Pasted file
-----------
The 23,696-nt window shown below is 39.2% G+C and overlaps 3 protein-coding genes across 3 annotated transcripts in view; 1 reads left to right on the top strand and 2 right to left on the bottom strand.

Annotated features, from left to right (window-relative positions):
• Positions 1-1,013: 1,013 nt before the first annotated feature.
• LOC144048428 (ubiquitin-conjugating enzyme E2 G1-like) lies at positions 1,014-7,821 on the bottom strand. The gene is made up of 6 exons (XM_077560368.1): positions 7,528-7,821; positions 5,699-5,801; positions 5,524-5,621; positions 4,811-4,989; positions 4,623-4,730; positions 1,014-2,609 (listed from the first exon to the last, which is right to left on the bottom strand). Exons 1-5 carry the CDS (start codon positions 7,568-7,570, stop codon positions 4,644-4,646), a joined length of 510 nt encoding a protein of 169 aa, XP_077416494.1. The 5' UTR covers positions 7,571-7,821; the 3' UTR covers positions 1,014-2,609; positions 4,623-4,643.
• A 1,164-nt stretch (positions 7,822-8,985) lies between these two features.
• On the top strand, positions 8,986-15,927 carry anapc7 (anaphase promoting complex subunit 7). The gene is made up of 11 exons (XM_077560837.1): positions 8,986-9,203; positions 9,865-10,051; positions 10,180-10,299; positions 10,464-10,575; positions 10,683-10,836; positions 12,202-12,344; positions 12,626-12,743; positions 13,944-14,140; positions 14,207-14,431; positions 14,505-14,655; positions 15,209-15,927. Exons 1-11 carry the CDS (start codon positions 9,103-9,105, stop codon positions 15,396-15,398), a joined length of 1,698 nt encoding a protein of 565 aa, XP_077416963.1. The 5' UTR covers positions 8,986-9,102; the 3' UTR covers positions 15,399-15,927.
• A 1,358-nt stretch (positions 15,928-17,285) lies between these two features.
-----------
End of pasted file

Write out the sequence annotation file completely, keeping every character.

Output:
The 23,696-nt window shown below is 39.2% G+C and overlaps 3 protein-coding genes across 3 annotated transcripts in view; 1 reads left to right on the top strand and 2 right to left on the bottom strand.

Annotated features, from left to right (window-relative positions):
• Positions 1-1,013: 1,013 nt before the first annotated feature.
• LOC144048428 (ubiquitin-conjugating enzyme E2 G1-like) lies at positions 1,014-7,821 on the bottom strand. The gene is made up of 6 exons (XM_077560368.1): positions 7,528-7,821; positions 5,699-5,801; positions 5,524-5,621; positions 4,811-4,989; positions 4,623-4,730; positions 1,014-2,609 (listed from the first exon to the last, which is right to left on the bottom strand). Exons 1-5 carry the CDS (start codon positions 7,568-7,570, stop codon positions 4,644-4,646), a joined length of 510 nt encoding a protein of 169 aa, XP_077416494.1. The 5' UTR covers positions 7,571-7,821; the 3' UTR covers positions 1,014-2,609; positions 4,623-4,643.
• A 1,164-nt stretch (positions 7,822-8,985) lies between these two features.
• On the top strand, positions 8,986-15,927 carry anapc7 (anaphase promoting complex subunit 7). The gene is made up of 11 exons (XM_077560837.1): positions 8,986-9,203; positions 9,865-10,051; positions 10,180-10,299; positions 10,464-10,575; positions 10,683-10,836; positions 12,202-12,344; positions 12,626-12,743; positions 13,944-14,140; positions 14,207-14,431; positions 14,505-14,655; positions 15,209-15,927. Exons 1-11 carry the CDS (start codon positions 9,103-9,105, stop codon positions 15,396-15,398), a joined length of 1,698 nt encoding a protein of 565 aa, XP_077416963.1. The 5' UTR covers positions 8,986-9,102; the 3' UTR covers positions 15,399-15,927.
• A 1,358-nt stretch (positions 15,928-17,285) lies between these two features.